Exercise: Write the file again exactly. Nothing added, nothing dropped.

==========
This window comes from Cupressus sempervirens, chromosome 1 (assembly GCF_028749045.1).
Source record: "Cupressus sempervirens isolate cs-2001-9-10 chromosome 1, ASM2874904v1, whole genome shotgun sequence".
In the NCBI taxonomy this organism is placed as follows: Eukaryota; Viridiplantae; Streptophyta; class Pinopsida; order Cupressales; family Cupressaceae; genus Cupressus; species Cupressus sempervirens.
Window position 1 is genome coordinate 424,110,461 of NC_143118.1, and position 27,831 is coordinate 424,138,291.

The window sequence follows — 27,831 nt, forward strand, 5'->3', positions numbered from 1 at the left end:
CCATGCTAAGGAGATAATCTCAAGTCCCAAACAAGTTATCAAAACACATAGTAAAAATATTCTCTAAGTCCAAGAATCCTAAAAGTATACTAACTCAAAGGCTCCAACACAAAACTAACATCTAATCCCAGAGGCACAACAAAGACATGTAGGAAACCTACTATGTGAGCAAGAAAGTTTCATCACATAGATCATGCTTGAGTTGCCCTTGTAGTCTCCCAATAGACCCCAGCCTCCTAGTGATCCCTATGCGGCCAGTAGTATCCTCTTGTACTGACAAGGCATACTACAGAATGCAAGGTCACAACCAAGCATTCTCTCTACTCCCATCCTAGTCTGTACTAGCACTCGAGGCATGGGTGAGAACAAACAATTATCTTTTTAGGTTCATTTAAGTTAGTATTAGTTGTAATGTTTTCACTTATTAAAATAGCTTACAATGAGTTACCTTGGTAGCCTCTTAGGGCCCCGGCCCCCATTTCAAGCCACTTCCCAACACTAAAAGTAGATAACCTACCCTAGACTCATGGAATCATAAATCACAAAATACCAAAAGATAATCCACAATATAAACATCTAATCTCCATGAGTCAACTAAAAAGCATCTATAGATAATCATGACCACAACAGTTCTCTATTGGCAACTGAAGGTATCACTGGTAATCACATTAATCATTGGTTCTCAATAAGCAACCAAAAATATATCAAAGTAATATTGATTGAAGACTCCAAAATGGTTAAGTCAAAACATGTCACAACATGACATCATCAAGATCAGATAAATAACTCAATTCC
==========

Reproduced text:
This window comes from Cupressus sempervirens, chromosome 1 (assembly GCF_028749045.1).
Source record: "Cupressus sempervirens isolate cs-2001-9-10 chromosome 1, ASM2874904v1, whole genome shotgun sequence".
In the NCBI taxonomy this organism is placed as follows: Eukaryota; Viridiplantae; Streptophyta; class Pinopsida; order Cupressales; family Cupressaceae; genus Cupressus; species Cupressus sempervirens.
Window position 1 is genome coordinate 424,110,461 of NC_143118.1, and position 27,831 is coordinate 424,138,291.

The window sequence follows — 27,831 nt, forward strand, 5'->3', positions numbered from 1 at the left end:
CCATGCTAAGGAGATAATCTCAAGTCCCAAACAAGTTATCAAAACACATAGTAAAAATATTCTCTAAGTCCAAGAATCCTAAAAGTATACTAACTCAAAGGCTCCAACACAAAACTAACATCTAATCCCAGAGGCACAACAAAGACATGTAGGAAACCTACTATGTGAGCAAGAAAGTTTCATCACATAGATCATGCTTGAGTTGCCCTTGTAGTCTCCCAATAGACCCCAGCCTCCTAGTGATCCCTATGCGGCCAGTAGTATCCTCTTGTACTGACAAGGCATACTACAGAATGCAAGGTCACAACCAAGCATTCTCTCTACTCCCATCCTAGTCTGTACTAGCACTCGAGGCATGGGTGAGAACAAACAATTATCTTTTTAGGTTCATTTAAGTTAGTATTAGTTGTAATGTTTTCACTTATTAAAATAGCTTACAATGAGTTACCTTGGTAGCCTCTTAGGGCCCCGGCCCCCATTTCAAGCCACTTCCCAACACTAAAAGTAGATAACCTACCCTAGACTCATGGAATCATAAATCACAAAATACCAAAAGATAATCCACAATATAAACATCTAATCTCCATGAGTCAACTAAAAAGCATCTATAGATAATCATGACCACAACAGTTCTCTATTGGCAACTGAAGGTATCACTGGTAATCACATTAATCATTGGTTCTCAATAAGCAACCAAAAATATATCAAAGTAATATTGATTGAAGACTCCAAAATGGTTAAGTCAAAACATGTCACAACATGACATCATCAAGATCAGATAAATAACTCAATTCC